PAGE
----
Rifaiyat Mahbub, an alum of Sunbeams in Uttara explained how learning both Bangla and English is reducing the authenticity of each of those languages today. Further, the improper development of English education itself has complicated this problem. “Our English isn’t good, but then we are focusing on learning English and so, our Bangla is not so great either. So, we talk in a mix where we use both English and Bangla words together, like Spanglish,” she explained. “Many don’t like this in our society, causing a disconnect, especially because of the politics of Bangladesh that is engrained in our everyday lives,” Mahbub added.

The prevalence of Banglish is important because language is deeply rooted in culture, and any cultural movements tend to bring broad changes to a community. There is an openly known notion that Banglish is creating a type of modernisation (or, Westernisation as is popularly paralleled in Bangladesh) that can be seen as threatening. Gerry Abbott from the University of Manchester in “Development, education, and English language teaching” (1990) explains how the need to develop through teaching a non-native language such as English “overshadows an arguably more basic need to transmit indigenous inherited cultures” and thus, because “development has been interpreted as ‘becoming more like the West’, western aid donors and cultural agencies [that work to promote English] have been accused of cultural imperialism” (Abbott, 174). The wide usage of Banglish or the purposeful usage of American or British-accented English by today’s generation (who may have never even lived abroad) can often be seen by others as limiting and threatening. However, today’s generation can argue that such usage is their homage to trying to get the country to develop and modernise. Languages, native and Western, can even have the capability of excavating generation gaps.

Conclusion
In 2010, the General Administration of Press and Publication in China banned the use of English in Chinese media such as books, papers and on the web, explaining that the ever increasing usage of English and half-English phrases are damaging the “purity “of the Chinese language and upsetting the nation’s “harmonious and healthy cultural environment”. It must be noted that the Chinese government also lowered the age for compulsory English from 11 to nine in 2001 and English teaching has emerged as a booming private business. Even in Bangladesh, the demand for English correlated with personal advancement and job placement has created a profitable market for coaching centres that exist in every turn.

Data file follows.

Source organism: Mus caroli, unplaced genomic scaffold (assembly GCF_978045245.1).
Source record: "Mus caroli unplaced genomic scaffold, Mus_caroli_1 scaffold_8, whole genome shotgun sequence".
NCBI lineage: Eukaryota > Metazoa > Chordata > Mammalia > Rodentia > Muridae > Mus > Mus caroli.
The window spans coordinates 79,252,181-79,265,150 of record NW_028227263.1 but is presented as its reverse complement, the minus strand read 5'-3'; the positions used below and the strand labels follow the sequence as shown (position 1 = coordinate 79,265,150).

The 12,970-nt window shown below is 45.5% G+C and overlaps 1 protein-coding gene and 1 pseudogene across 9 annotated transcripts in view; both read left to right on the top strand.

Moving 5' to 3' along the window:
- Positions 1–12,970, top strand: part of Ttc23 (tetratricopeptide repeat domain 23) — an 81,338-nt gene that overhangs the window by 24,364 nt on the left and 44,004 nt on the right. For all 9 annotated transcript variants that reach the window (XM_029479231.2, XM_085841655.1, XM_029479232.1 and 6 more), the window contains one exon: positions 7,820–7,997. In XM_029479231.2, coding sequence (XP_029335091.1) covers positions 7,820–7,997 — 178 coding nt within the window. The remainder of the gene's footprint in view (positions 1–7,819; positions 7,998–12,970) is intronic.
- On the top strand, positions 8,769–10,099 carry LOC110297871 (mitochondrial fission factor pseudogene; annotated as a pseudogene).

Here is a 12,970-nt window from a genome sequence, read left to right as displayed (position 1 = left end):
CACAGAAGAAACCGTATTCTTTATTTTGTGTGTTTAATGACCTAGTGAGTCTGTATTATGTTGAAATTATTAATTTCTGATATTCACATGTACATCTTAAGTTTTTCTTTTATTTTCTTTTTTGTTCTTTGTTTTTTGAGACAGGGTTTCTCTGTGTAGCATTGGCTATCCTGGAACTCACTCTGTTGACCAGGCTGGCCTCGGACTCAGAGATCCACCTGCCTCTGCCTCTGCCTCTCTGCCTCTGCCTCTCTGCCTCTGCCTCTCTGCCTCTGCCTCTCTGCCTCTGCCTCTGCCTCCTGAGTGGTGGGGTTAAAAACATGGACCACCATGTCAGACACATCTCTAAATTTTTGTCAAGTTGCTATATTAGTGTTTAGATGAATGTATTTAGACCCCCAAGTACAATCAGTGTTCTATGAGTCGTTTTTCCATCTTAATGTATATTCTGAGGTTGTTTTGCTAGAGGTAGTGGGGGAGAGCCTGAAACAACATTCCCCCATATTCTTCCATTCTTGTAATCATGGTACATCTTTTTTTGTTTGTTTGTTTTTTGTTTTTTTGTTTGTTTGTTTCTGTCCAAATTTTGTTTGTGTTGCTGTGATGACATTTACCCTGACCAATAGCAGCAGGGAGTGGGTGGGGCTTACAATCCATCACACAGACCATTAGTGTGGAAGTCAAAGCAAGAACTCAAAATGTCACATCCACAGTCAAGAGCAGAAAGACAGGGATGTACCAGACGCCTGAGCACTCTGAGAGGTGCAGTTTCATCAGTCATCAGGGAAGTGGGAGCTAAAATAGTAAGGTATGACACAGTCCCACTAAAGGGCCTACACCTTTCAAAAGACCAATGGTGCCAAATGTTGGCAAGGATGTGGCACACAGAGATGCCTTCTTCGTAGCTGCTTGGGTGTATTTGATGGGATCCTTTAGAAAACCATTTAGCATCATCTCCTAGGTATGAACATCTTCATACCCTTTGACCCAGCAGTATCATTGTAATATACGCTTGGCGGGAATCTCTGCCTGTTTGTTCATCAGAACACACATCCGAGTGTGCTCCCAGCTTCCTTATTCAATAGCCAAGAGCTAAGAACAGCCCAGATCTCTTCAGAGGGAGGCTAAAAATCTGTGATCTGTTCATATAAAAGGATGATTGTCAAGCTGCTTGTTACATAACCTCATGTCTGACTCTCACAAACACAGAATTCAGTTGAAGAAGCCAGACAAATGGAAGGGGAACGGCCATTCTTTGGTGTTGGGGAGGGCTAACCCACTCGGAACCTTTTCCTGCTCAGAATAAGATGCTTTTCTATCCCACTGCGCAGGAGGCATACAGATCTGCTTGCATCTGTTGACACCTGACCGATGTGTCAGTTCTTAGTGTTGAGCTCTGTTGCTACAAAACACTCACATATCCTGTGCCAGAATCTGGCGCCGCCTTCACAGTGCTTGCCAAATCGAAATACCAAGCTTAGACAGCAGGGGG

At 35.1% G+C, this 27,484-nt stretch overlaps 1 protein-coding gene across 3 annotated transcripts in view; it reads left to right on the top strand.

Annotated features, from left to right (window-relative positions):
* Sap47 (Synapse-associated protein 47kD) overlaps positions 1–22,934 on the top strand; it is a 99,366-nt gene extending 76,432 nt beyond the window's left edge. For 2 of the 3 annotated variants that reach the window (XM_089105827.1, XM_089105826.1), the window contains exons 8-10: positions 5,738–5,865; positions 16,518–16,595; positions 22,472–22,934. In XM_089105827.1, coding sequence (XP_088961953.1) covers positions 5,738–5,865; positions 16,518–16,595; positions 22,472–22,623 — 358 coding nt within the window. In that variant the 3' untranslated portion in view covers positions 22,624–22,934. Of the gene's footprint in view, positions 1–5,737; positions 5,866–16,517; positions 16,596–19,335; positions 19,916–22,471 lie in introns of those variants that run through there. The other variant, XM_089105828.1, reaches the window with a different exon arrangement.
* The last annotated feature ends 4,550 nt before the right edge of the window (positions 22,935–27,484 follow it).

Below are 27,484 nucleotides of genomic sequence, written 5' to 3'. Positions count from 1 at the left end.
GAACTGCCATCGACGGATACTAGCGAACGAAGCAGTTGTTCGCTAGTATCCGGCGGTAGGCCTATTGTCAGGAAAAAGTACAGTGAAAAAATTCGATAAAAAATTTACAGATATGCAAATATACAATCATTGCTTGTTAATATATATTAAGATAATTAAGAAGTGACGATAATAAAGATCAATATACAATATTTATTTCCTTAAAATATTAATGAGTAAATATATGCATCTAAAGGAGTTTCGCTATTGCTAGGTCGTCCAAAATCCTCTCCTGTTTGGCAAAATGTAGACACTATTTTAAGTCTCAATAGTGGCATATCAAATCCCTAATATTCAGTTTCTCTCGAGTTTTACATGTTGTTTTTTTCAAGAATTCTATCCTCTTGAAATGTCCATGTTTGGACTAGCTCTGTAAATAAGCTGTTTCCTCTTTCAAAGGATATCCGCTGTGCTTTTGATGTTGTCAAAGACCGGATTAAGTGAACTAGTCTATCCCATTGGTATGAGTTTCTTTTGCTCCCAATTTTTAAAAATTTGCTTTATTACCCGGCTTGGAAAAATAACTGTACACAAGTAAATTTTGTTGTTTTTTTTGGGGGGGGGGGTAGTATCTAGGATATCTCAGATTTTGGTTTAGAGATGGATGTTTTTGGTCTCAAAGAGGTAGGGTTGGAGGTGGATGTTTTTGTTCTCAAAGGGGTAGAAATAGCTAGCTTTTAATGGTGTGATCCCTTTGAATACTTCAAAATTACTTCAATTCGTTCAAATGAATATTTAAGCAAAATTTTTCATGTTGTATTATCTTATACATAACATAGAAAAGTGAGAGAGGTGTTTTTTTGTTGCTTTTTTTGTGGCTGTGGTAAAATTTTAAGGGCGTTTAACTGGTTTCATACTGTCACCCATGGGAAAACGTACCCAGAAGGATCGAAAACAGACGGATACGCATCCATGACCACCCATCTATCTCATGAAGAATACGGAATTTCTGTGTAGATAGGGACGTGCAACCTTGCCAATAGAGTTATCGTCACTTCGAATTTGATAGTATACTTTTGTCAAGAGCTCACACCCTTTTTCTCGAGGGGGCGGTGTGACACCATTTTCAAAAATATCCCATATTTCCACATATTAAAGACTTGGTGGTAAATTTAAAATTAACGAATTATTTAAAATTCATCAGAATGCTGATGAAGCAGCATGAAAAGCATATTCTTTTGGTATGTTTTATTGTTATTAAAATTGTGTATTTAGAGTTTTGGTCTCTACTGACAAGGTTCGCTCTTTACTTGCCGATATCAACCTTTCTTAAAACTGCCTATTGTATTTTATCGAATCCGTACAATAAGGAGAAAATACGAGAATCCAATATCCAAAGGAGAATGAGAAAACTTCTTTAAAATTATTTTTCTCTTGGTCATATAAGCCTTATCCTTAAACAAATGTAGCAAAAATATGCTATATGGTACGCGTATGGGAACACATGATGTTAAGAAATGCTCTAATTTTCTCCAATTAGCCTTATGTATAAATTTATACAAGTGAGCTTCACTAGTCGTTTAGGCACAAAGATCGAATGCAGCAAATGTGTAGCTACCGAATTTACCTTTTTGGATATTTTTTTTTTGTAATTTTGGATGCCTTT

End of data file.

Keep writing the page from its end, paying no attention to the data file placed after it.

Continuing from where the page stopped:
In Asia, the use of English is astounding; India houses one of the largest English-using populations in the world. English literature is increasingly becoming recognised as part of education, as well as policy making in many nations in the region. The escalating use of English, as well as the purposeful build up of educational institutions promising English, along with the language’s firm grip on defining social elites in Bangladesh certainly asserts the language’s overwhelming power.

The authority of language goes beyond its linguistics; its place in history, sociology of the population, politics and economics must be considered. In Bangladesh, English is also connected with social hierarchies and power, going beyond just a linguistic divide. The language can be used to persuade entities, used as a code to get things and suppress and or elevate groups. It entitles some to things that others can never have. English has come to represent modernisation and development, whether that is right or wrong in Bangladesh, and native children learn this as soon as their first day in school.